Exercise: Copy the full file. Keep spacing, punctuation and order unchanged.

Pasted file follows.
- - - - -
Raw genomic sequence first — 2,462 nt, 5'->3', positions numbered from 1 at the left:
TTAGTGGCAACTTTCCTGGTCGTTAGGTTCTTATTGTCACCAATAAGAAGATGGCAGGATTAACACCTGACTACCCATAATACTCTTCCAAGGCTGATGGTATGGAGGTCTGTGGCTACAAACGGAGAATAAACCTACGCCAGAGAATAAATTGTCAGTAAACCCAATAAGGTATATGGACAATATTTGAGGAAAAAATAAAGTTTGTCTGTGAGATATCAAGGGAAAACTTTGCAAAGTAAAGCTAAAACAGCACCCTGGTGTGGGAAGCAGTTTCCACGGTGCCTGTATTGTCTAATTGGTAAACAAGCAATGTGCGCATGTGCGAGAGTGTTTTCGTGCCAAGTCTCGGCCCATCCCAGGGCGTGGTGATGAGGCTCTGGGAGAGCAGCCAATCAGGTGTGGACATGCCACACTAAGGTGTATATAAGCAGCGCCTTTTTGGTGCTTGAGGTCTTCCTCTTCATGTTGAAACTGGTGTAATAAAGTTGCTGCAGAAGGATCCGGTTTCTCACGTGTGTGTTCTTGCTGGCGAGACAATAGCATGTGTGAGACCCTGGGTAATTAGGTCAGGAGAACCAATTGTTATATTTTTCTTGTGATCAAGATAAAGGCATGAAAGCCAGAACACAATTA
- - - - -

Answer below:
Raw genomic sequence first — 2,462 nt, 5'->3', positions numbered from 1 at the left:
TTAGTGGCAACTTTCCTGGTCGTTAGGTTCTTATTGTCACCAATAAGAAGATGGCAGGATTAACACCTGACTACCCATAATACTCTTCCAAGGCTGATGGTATGGAGGTCTGTGGCTACAAACGGAGAATAAACCTACGCCAGAGAATAAATTGTCAGTAAACCCAATAAGGTATATGGACAATATTTGAGGAAAAAATAAAGTTTGTCTGTGAGATATCAAGGGAAAACTTTGCAAAGTAAAGCTAAAACAGCACCCTGGTGTGGGAAGCAGTTTCCACGGTGCCTGTATTGTCTAATTGGTAAACAAGCAATGTGCGCATGTGCGAGAGTGTTTTCGTGCCAAGTCTCGGCCCATCCCAGGGCGTGGTGATGAGGCTCTGGGAGAGCAGCCAATCAGGTGTGGACATGCCACACTAAGGTGTATATAAGCAGCGCCTTTTTGGTGCTTGAGGTCTTCCTCTTCATGTTGAAACTGGTGTAATAAAGTTGCTGCAGAAGGATCCGGTTTCTCACGTGTGTGTTCTTGCTGGCGAGACAATAGCATGTGTGAGACCCTGGGTAATTAGGTCAGGAGAACCAATTGTTATATTTTTCTTGTGATCAAGATAAAGGCATGAAAGCCAGAACACAATTA